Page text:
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Looking back at Beinn Bhreac-liath from the bealach:
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WH description mentions a stile in the fence dividing the ridge, but we discovered that a brand new gate has been installed to make things easier for lazy hillwalkers like us :D
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Glen Ghamhnain from the col:
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The final climb, no probs there!
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We're going nowhere near the vertical cliffs! especially when they have seasonal waterfalls running down!
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Glen Lochy and Lochan na Bi:
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Tackling the final climb:
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To the right, the high pointy summit must be Beinn Challum:
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It's only about 200m of steep-ish ascent, most of it was on half-melted snow. Once on flatter ground, we spent some time taking photos and videos. Views, even on murky day, were superb. I'm actually surprised these two hills have such low ratings. They are much more entertaining than one might expect!
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West to Cruachan group. We still haven't done the Cruachan horseshoe and I'm waiting for a warm, sunny day to tackle that route :D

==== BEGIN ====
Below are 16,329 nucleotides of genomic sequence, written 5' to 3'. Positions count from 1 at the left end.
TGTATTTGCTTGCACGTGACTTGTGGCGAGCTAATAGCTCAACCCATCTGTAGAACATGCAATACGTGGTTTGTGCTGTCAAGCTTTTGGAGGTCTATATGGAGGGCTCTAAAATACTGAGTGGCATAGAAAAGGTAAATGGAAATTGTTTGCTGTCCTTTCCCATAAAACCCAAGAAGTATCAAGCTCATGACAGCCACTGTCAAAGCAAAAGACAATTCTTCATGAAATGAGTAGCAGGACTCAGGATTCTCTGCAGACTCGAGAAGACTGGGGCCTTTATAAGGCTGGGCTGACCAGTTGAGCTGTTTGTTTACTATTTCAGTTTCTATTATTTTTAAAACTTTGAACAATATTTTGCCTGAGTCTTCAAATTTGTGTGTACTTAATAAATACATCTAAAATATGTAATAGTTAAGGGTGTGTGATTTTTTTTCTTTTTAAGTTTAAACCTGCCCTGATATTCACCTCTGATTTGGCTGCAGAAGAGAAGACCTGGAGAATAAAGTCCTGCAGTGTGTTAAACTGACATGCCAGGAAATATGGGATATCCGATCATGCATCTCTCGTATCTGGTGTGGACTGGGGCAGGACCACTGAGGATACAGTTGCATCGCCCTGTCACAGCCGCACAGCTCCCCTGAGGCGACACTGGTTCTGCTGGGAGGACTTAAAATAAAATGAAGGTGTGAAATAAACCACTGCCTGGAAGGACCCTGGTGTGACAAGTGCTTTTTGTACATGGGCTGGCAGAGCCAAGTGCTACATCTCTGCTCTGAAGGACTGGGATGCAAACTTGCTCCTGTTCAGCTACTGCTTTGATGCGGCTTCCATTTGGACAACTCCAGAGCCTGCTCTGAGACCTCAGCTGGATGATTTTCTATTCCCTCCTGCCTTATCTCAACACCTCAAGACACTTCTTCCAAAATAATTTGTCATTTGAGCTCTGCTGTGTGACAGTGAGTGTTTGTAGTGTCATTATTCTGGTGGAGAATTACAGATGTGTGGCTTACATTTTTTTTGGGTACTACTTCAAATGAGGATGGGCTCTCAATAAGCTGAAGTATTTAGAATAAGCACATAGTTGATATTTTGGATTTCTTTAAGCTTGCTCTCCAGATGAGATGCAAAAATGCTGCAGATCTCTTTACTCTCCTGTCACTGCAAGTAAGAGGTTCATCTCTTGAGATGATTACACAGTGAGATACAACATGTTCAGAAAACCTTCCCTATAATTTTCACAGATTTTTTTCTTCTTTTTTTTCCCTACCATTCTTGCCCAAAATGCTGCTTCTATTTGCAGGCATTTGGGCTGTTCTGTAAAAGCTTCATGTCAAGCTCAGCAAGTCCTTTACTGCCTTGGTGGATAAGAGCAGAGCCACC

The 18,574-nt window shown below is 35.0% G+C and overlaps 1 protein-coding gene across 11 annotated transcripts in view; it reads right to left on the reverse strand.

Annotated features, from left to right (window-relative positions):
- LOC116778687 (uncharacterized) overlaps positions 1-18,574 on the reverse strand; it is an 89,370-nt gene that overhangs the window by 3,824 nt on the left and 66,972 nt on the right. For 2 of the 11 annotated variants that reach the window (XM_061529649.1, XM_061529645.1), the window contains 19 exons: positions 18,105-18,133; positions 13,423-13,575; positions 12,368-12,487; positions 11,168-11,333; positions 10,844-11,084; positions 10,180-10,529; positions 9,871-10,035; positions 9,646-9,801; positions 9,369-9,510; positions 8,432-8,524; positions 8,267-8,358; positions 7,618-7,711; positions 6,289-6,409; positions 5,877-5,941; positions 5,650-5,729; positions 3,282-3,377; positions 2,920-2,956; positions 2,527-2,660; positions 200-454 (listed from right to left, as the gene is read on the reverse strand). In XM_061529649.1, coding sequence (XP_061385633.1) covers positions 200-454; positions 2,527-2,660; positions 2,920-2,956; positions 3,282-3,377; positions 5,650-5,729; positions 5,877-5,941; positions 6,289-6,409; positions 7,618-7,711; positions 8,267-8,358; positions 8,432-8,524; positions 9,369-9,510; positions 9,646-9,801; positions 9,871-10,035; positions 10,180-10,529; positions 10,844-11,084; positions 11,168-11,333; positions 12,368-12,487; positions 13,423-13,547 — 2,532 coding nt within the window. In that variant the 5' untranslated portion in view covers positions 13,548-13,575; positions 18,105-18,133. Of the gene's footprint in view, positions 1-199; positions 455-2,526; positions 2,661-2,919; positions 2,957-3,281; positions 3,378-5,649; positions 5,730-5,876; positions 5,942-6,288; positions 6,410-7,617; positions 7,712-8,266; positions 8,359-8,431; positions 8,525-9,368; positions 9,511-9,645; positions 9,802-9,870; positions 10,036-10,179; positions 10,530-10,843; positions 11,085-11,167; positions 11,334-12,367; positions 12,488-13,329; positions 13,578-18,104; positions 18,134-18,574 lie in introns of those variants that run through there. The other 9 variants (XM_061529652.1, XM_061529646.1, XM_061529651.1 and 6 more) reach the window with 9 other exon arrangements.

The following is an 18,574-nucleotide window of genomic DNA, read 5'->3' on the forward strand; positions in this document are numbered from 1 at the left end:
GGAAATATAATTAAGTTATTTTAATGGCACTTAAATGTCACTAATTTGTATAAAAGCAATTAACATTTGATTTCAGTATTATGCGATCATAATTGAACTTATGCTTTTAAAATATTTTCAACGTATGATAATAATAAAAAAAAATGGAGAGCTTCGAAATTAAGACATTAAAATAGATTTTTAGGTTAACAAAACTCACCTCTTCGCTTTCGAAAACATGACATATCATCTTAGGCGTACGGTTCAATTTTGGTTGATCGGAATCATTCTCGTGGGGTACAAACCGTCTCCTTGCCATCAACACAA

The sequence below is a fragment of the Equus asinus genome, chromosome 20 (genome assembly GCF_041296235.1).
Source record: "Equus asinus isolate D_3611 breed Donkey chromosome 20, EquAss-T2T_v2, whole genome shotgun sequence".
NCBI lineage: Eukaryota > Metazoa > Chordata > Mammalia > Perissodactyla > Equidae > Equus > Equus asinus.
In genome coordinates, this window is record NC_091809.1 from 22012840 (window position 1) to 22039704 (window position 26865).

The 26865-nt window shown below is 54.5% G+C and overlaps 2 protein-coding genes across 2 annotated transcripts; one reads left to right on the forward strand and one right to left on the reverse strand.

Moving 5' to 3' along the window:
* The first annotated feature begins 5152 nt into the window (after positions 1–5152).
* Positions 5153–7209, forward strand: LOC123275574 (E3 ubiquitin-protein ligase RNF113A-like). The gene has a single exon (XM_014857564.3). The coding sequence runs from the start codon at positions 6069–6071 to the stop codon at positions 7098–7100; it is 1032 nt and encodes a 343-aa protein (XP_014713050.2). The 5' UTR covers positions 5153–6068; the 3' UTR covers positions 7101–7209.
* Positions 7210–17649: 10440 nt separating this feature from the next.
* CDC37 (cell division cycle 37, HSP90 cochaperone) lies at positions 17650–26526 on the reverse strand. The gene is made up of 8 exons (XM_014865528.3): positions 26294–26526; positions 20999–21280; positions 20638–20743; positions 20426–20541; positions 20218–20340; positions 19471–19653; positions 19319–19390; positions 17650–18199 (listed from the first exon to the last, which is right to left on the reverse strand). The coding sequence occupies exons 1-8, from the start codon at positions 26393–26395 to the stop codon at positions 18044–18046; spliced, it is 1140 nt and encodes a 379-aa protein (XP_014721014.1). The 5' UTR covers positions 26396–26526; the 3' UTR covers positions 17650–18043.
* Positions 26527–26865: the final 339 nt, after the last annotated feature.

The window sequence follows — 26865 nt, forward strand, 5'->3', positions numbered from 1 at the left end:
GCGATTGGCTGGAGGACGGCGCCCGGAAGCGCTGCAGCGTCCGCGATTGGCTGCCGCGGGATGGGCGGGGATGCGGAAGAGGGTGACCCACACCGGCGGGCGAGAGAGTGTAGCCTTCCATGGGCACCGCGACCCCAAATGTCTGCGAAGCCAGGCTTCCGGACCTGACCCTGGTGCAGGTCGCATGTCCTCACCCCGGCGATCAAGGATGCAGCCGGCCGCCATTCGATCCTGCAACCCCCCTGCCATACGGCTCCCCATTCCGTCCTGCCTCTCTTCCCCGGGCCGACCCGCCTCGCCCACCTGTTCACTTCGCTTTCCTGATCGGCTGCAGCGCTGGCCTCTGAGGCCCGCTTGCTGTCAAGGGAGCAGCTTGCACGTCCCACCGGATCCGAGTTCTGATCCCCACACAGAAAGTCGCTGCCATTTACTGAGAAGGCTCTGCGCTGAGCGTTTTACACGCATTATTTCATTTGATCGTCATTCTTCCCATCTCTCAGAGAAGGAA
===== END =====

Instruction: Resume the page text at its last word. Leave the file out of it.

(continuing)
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View east:
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There are two cairns on the summit ridge, we visited both but took pictures by the bigger one as it offered some shelter from the wind. Corbett no. 135 bagged!
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Kevin and Lucy on the summit of Beinn Udlaidh:
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Hills to the south - cloud still low on that side:
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To descend from Beinn Udlaidh, we followed the northern ridge, hopping down on snow patches, until we reached an interesting rocky feature, a natural "stone dyke", where we stopped again for some filming:
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Looking NE along the dyke:
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Finding the way down the steeper side of the dyke proved tricky, we didn't want to slide down the slushy snow, but eventually we picked a route between rocks to the bottom of this interesting structure. Lower down, a line of rocks can be followed to reach the bottom of the glen: